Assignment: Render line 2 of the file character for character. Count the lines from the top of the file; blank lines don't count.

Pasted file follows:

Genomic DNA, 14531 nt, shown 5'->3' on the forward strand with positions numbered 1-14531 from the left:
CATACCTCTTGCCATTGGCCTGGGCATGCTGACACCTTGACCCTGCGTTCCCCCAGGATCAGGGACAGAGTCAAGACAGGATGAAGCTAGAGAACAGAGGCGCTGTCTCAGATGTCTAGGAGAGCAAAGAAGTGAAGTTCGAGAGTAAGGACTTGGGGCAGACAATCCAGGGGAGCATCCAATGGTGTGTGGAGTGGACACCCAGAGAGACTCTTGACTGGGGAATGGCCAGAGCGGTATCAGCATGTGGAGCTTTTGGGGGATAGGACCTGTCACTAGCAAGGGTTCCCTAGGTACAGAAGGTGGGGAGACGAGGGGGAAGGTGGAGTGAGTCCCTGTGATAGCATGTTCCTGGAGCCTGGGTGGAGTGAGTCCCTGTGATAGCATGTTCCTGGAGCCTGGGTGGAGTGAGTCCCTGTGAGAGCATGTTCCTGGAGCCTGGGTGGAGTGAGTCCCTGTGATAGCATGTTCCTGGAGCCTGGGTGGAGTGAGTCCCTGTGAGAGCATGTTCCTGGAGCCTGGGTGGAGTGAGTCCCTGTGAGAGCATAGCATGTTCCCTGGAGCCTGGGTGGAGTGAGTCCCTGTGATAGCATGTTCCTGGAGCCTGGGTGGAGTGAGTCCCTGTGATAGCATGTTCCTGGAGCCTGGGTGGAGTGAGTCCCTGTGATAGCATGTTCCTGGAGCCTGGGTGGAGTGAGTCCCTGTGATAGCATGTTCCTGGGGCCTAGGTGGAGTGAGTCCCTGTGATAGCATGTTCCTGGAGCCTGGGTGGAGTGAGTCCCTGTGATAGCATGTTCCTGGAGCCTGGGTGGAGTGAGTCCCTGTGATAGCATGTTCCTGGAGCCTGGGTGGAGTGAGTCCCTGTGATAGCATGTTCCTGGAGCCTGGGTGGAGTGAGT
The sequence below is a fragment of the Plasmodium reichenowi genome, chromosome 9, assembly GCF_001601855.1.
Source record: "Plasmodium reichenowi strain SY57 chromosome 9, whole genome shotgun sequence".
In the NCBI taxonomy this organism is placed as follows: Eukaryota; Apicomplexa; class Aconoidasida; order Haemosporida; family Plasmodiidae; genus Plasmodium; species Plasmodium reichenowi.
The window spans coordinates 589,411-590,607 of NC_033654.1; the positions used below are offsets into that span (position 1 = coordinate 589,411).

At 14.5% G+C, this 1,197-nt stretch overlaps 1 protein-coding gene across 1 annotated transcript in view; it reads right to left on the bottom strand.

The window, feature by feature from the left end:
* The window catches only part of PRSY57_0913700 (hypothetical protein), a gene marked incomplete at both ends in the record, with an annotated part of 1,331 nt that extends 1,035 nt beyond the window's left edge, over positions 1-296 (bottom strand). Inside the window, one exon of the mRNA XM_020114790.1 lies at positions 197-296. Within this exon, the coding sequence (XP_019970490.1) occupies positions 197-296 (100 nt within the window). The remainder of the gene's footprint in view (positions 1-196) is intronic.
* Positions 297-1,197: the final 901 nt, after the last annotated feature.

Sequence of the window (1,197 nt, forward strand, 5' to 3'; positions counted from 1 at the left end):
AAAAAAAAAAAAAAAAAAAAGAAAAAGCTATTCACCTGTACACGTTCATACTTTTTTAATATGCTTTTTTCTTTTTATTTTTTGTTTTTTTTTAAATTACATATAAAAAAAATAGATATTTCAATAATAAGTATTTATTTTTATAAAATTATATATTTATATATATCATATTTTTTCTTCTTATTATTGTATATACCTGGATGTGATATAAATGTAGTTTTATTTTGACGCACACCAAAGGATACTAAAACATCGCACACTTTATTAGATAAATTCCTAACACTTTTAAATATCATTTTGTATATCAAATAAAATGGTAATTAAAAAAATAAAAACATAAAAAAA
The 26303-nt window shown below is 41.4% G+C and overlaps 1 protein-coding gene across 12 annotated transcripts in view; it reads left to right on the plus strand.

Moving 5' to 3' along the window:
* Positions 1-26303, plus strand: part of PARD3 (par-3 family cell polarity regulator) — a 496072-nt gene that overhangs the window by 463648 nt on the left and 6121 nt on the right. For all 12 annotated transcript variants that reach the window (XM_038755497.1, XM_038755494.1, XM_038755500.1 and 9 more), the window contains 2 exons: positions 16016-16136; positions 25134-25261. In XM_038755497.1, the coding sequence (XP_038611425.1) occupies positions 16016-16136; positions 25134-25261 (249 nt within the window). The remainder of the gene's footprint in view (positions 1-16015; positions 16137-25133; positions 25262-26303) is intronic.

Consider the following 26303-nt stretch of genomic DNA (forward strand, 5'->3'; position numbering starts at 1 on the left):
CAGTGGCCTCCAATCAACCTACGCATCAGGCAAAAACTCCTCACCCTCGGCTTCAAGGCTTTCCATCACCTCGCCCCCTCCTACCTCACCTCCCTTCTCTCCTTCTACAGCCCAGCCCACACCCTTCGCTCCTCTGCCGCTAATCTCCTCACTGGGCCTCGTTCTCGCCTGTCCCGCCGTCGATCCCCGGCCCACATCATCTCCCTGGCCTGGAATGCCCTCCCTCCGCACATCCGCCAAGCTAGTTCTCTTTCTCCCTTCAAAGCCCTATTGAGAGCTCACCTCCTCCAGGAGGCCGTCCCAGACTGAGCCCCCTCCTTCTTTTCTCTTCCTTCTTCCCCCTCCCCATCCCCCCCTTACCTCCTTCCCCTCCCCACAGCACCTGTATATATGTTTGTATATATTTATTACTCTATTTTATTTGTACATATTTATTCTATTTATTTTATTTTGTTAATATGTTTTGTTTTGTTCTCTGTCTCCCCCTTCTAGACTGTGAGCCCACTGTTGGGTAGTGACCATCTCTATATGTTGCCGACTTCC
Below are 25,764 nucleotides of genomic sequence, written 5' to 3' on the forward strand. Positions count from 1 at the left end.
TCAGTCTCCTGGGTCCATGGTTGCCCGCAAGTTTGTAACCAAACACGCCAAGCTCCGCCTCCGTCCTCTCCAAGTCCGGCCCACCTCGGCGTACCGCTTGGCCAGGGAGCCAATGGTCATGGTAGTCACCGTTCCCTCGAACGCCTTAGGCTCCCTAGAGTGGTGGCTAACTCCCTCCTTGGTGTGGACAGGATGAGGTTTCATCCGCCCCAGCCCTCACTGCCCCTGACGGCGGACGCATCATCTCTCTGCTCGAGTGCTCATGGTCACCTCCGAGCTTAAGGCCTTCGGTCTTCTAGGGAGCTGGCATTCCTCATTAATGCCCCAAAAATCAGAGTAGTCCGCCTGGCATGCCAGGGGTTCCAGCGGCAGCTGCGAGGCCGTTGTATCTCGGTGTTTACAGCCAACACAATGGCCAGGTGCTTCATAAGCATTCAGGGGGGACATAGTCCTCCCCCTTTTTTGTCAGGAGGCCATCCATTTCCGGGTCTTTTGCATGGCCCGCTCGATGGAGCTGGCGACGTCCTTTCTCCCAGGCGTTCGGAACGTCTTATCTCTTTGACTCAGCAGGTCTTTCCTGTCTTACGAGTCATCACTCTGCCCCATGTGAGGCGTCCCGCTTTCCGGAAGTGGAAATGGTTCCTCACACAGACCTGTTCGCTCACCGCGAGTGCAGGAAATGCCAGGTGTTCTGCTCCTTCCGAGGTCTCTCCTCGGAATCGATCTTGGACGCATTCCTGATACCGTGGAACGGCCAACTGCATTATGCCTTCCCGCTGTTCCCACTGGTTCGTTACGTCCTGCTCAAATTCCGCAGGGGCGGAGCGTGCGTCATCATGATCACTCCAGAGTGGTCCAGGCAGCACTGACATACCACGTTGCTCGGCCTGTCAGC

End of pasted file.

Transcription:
CATACCTCTTGCCATTGGCCTGGGCATGCTGACACCTTGACCCTGCGTTCCCCCAGGATCAGGGACAGAGTCAAGACAGGATGAAGCTAGAGAACAGAGGCGCTGTCTCAGATGTCTAGGAGAGCAAAGAAGTGAAGTTCGAGAGTAAGGACTTGGGGCAGACAATCCAGGGGAGCATCCAATGGTGTGTGGAGTGGACACCCAGAGAGACTCTTGACTGGGGAATGGCCAGAGCGGTATCAGCATGTGGAGCTTTTGGGGGATAGGACCTGTCACTAGCAAGGGTTCCCTAGGTACAGAAGGTGGGGAGACGAGGGGGAAGGTGGAGTGAGTCCCTGTGATAGCATGTTCCTGGAGCCTGGGTGGAGTGAGTCCCTGTGATAGCATGTTCCTGGAGCCTGGGTGGAGTGAGTCCCTGTGAGAGCATGTTCCTGGAGCCTGGGTGGAGTGAGTCCCTGTGATAGCATGTTCCTGGAGCCTGGGTGGAGTGAGTCCCTGTGAGAGCATGTTCCTGGAGCCTGGGTGGAGTGAGTCCCTGTGAGAGCATAGCATGTTCCCTGGAGCCTGGGTGGAGTGAGTCCCTGTGATAGCATGTTCCTGGAGCCTGGGTGGAGTGAGTCCCTGTGATAGCATGTTCCTGGAGCCTGGGTGGAGTGAGTCCCTGTGATAGCATGTTCCTGGAGCCTGGGTGGAGTGAGTCCCTGTGATAGCATGTTCCTGGGGCCTAGGTGGAGTGAGTCCCTGTGATAGCATGTTCCTGGAGCCTGGGTGGAGTGAGTCCCTGTGATAGCATGTTCCTGGAGCCTGGGTGGAGTGAGTCCCTGTGATAGCATGTTCCTGGAGCCTGGGTGGAGTGAGTCCCTGTGATAGCATGTTCCTGGAGCCTGGGTGGAGTGAGT